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Clear skies expected for China Eastern-SIA tie-up

A man watches a China Eastern Airlines plane taxi down a runway at Hongqiao Airport in Shanghai, China in May.

A man watches a China Eastern Airlines plane taxi down a runway at Hongqiao Airport in Shanghai, China in May.

China Eastern Airlines announced Tuesday it had finally won approval to sell a stake to Singapore Airlines, in a deal that analysts said could be of huge benefit to both carriers in the long-term.
China Eastern spokesman Luo Zhuping said all Chinese authorities had given the green light on the long-awaited tie-up, and that a press conference would be held at Shanghai's Hongqiao airport on Sunday.
Luo would not provide any financial details ahead of Sunday but China's state-run press has reported that China Eastern intended to sell a 24-percent stake to SIA and Singapore's state-linked investment company Temasek Holdings.
The Caijing magazine reported in June that SIA would buy 1.24 billion new Hong Kong listed H-shares, or a 15.8 percent stake of China Eastern, for HK$4.7 billion (US$610 million). Temasek, which owns a majority of SIA, would pay about HK$640 million for 8.2 percent, the report said.
China Eastern will become the second of the major domestic carriers to bring in a foreign investor, following Beijing-based Air China's alliance with Hong Kong's Cathay Pacific Airways last year.
Analysts said the deal would provide a much-needed lifeline to loss-making China Eastern and give the Singaporean carrier a key foothold in China, home to one of the world's biggest and fastest growing aviation markets.
"It is a long-term investment (for SIA) but the rewards are potentially very great," said Peter Harbison, an analyst with the center for Asia Pacific Aviation, a Sydney-based consulting firm.
Harbison said SIA and Temasek were likely to have one or two seats on the board, meaning they would not have a major role in decision making.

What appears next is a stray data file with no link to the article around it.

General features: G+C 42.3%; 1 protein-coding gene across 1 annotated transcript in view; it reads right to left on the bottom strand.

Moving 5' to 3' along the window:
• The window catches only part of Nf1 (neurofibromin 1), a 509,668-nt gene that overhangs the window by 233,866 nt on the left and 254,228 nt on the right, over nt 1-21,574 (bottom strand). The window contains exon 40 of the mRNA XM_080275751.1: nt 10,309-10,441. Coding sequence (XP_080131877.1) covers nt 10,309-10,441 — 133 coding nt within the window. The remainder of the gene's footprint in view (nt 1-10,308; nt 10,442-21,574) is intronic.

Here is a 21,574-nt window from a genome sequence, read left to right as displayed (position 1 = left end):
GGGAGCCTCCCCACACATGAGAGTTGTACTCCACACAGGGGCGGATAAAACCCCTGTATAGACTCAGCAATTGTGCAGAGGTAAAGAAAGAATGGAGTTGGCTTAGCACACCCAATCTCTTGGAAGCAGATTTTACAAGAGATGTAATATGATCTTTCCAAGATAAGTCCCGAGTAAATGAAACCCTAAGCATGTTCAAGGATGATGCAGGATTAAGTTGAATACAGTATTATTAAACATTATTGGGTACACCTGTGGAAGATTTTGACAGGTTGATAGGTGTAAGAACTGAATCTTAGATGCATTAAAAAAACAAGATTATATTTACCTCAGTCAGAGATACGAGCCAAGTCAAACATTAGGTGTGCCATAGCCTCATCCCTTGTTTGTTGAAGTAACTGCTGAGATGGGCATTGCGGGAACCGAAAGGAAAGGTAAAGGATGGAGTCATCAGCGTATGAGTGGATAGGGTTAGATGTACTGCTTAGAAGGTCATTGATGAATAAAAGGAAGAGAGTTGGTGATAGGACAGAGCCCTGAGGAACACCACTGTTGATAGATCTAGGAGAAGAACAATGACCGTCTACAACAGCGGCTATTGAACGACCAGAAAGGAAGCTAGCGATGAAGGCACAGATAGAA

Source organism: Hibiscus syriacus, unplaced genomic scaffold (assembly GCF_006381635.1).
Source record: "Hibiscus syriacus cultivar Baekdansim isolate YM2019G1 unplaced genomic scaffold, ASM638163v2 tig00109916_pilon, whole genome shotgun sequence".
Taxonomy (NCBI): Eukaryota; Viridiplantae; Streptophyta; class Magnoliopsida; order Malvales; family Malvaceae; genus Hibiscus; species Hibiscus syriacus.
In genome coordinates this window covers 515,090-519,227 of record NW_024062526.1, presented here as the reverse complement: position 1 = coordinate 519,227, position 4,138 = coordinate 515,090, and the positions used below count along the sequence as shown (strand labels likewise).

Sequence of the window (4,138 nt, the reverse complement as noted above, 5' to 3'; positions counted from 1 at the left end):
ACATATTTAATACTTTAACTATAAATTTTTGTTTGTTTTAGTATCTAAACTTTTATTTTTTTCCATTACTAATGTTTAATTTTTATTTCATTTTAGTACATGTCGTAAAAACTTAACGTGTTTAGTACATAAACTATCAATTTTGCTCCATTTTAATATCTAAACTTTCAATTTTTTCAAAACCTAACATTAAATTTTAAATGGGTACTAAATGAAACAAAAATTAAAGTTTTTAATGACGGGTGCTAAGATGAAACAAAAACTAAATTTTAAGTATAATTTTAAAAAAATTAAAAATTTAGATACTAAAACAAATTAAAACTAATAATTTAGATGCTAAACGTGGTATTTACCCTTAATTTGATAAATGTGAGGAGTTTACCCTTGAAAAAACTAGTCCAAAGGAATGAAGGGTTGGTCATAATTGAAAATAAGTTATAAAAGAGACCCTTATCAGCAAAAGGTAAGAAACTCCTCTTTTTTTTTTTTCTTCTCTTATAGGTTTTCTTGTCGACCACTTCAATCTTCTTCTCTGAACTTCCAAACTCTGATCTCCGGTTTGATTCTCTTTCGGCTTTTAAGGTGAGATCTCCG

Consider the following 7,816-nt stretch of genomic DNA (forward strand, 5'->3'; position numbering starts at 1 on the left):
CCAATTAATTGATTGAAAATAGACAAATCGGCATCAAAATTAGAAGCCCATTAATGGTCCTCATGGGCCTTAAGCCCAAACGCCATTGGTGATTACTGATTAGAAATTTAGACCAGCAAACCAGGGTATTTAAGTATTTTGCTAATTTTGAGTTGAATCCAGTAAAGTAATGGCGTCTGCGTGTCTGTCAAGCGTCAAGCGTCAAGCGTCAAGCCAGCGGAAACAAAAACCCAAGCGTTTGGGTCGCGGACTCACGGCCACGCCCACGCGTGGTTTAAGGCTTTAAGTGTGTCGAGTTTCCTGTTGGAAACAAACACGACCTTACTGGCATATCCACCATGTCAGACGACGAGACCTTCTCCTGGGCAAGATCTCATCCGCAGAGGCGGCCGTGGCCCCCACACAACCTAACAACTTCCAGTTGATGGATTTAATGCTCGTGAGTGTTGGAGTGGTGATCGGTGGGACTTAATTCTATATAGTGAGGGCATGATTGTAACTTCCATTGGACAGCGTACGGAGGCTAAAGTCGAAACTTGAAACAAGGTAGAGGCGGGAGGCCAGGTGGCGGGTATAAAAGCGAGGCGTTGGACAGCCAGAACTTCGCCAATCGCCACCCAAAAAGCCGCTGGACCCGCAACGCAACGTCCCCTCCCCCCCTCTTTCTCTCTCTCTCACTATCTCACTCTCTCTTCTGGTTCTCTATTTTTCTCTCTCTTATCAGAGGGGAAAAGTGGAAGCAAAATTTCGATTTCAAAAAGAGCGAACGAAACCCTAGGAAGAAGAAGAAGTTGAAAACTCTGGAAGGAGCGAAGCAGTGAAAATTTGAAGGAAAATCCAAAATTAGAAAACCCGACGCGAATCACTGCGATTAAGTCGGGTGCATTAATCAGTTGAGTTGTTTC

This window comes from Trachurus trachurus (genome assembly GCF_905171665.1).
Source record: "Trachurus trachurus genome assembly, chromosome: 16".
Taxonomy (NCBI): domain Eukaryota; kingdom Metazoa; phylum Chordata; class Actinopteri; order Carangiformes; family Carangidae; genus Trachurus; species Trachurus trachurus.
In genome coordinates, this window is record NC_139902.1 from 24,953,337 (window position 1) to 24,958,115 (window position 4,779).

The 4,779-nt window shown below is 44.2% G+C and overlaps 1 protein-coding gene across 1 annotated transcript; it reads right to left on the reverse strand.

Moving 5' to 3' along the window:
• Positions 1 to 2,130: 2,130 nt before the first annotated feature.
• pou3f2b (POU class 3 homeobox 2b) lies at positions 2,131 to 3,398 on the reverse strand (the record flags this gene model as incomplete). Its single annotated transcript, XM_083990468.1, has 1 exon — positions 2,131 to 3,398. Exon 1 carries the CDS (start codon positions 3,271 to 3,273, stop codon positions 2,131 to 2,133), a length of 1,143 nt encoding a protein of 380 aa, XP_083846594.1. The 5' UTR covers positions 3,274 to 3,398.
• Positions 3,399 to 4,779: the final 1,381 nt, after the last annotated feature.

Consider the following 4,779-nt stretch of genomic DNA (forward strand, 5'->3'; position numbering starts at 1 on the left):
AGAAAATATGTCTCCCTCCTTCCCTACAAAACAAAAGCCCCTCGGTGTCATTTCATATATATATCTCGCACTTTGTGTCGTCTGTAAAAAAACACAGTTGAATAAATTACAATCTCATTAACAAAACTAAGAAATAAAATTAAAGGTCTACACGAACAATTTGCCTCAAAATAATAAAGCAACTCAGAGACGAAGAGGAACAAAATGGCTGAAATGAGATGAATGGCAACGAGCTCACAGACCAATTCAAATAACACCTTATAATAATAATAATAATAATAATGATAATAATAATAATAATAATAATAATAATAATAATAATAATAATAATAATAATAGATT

"(But) because the Chinese market is so big and so important to Singapore, they feel it's a chance they must take," he said.
"The real global growth is going to be within Asia and the better Singapore Airlines is equipped to compete in that market, then the better it's future."
With the rapid expansion of the Chinese aviation market and the prospects for more deregulation of what is still a tightly controlled industry, Harbison said SIA could turn a profit from the deal in two to four years.
Shukor Yusof, an aviation analyst with Standard and Poor's Equity Research in Singapore, agreed SIA was making a wise decision in partnering with China Eastern.
"Singapore obviously covets a foothold into the fastest-growing aviation market in the world," Yusof said, adding it was also a strategic investment in terms of competing with Cathay Pacific in China.
Martin Wang, a Hong Kong-based analyst with Guotai Junan Securities, said China Eastern would in turn benefit from partnering with SIA, one of the world's most respected and well-run airlines.
"The management of China Eastern is really poor. There is a lot integration work to do," he said.
"But in the eyes of a strategic investor, Eastern Airlines has the potential to earn money and it is not far off from having a profitable business model."
China Eastern is due to report its 2007 first half results on Thursday. It forecast last month that it would post a profit in the first six months of the year.


Updated : 2021-04-24 02:02 GMT+08:00